Halloween: 'Goosebumps' author R.L. Stine tweets a spooky story

Stine tweeted out a story titled 'What's In My Sandwich?' The author has released narratives through his Twitter account before, including a scary story he shared for Halloween in 2012.

'Party Games' is by R.L. Stine.

Do you need a spooky story to tide you over until Halloween tomorrow? “Goosebumps” author R.L. Stine is here for you.

Earlier this week, Stine posted a complete creepy narrative via his Twitter account, beginning with the tweet,

We won’t give away too much, but the story did indeed involve someone finding something odd in their meal (which had “a hairy, three-fingered claw”). Check out the full story on Stine’s Twitter account here

As noted by Ed Mazza of The Huffington Post, Stine has tried this style before – in 2012, he wrote a creepy story for the Halloween season and earlier that year, he tweeted a story.

Stine published the book “Party Games” this past September and a movie based on the “Goosebumps” series, which stars actor Jack Black as a fictional version of the author, “The Giver” actress Odeya Rush as his daughter Hannah, and Dylan Minnette of “Alexander and the Terrible, Horrible, No Good, Very Bad Day” as Hannah’s friend Zach. Zach accidentally frees the scary creatures about which Stine writes from Stine’s books and the three must work to send them back. It’s due to be released this August, according to the Hollywood Reporter.

You've read  of  free articles. Subscribe to continue.

Dear Reader,

About a year ago, I happened upon this statement about the Monitor in the Harvard Business Review – under the charming heading of “do things that don’t interest you”:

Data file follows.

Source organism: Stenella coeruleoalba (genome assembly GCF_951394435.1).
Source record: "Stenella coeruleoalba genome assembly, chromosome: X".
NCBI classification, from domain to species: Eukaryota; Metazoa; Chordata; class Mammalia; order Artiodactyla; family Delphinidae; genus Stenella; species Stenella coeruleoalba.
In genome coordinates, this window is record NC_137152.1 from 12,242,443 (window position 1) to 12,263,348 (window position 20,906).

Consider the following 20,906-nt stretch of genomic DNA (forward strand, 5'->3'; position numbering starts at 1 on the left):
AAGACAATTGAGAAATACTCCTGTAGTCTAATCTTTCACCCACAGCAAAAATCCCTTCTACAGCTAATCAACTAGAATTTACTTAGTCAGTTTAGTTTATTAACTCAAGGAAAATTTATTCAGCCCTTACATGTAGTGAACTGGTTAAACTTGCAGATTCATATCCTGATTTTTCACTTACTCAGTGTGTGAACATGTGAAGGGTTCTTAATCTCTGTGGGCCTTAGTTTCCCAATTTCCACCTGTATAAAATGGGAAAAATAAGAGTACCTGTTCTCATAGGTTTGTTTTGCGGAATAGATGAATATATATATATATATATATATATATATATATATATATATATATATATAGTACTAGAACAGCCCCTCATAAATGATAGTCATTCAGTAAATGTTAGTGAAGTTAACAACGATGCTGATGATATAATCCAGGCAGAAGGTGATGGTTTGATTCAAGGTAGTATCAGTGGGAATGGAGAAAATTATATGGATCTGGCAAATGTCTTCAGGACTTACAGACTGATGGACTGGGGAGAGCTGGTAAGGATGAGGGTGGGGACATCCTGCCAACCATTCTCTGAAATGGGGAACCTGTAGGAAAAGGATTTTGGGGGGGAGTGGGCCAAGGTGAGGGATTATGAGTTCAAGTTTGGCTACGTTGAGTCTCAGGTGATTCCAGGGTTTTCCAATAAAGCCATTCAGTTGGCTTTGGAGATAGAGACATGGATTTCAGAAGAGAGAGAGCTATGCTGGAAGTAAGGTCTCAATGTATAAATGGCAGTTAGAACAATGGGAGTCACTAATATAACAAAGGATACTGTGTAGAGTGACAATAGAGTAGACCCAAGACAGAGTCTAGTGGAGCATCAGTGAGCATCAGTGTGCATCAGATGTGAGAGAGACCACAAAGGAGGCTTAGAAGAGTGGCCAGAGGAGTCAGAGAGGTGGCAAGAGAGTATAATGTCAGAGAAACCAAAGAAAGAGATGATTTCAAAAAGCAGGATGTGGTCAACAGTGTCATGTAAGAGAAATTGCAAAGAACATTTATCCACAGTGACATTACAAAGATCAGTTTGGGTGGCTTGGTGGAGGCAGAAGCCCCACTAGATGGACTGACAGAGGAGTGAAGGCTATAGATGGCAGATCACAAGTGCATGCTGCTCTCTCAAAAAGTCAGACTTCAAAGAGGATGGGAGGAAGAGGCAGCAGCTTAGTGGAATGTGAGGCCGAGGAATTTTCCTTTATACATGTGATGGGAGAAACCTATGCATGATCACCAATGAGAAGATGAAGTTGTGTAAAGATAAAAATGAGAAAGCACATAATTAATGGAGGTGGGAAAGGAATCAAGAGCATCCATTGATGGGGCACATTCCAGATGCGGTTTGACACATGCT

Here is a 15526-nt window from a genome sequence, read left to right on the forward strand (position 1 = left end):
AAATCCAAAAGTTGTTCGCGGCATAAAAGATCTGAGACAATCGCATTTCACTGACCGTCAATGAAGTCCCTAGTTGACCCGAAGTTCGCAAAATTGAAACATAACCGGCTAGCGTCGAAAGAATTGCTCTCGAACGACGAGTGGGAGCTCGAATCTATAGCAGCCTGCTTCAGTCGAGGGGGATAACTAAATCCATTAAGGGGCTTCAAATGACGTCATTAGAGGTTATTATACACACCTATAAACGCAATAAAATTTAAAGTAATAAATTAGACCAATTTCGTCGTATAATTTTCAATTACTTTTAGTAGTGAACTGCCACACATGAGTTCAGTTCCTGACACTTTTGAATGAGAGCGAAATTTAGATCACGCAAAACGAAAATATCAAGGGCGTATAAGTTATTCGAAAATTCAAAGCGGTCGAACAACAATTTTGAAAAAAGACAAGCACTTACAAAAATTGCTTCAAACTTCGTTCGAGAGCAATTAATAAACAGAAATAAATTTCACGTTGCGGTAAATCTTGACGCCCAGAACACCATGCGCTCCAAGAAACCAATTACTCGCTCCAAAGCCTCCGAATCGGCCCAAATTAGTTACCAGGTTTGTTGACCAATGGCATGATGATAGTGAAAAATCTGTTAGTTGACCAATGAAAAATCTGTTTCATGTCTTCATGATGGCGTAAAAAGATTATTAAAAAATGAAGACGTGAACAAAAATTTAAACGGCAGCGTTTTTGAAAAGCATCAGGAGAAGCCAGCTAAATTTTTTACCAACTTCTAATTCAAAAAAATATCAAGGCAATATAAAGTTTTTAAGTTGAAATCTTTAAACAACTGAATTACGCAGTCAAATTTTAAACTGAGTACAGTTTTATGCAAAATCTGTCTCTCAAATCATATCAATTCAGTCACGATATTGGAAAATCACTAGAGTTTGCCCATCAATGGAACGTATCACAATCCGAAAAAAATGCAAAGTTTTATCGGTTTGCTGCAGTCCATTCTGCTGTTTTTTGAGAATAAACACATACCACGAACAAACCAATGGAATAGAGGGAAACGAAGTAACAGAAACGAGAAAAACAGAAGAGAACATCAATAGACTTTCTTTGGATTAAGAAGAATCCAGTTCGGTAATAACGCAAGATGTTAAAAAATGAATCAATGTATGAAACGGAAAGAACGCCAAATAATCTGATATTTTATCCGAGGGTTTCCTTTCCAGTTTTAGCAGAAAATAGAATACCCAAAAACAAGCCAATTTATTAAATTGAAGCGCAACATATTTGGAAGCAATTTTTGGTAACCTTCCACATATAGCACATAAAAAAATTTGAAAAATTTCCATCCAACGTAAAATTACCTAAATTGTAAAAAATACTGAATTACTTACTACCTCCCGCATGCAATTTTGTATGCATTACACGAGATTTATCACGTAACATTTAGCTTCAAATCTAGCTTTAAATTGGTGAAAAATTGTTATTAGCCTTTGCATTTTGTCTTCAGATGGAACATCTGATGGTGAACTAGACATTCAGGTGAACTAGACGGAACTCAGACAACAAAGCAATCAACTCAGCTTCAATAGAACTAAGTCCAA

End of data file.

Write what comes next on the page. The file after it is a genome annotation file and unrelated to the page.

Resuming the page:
“Many things that end up” being meaningful, writes social scientist Joseph Grenny, “have come from conference workshops, articles, or online videos that began as a chore and ended with an insight. My work in Kenya, for example, was heavily influenced by a Christian Science Monitor article I had forced myself to read 10 years earlier. Sometimes, we call things ‘boring’ simply because they lie outside the box we are currently in.”

If you were to come up with a punchline to a joke about the Monitor, that would probably be it. We’re seen as being global, fair, insightful, and perhaps a bit too earnest. We’re the bran muffin of journalism.

But you know what? We change lives. And I’m going to argue that we change lives precisely because we force open that too-small box that most human beings think they live in.

The Monitor is a peculiar little publication that’s hard for the world to figure out. We’re run by a church, but we’re not only for church members and we’re not about converting people. We’re known as being fair even as the world becomes as polarized as at any time since the newspaper’s founding in 1908.

We have a mission beyond circulation, we want to bridge divides. We’re about kicking down the door of thought everywhere and saying, “You are bigger and more capable than you realize. And we can prove it.”

If you’re looking for bran muffin journalism, you can subscribe to the Monitor for $15. You’ll get the Monitor Weekly magazine, the Monitor Daily email, and unlimited access to CSMonitor.com.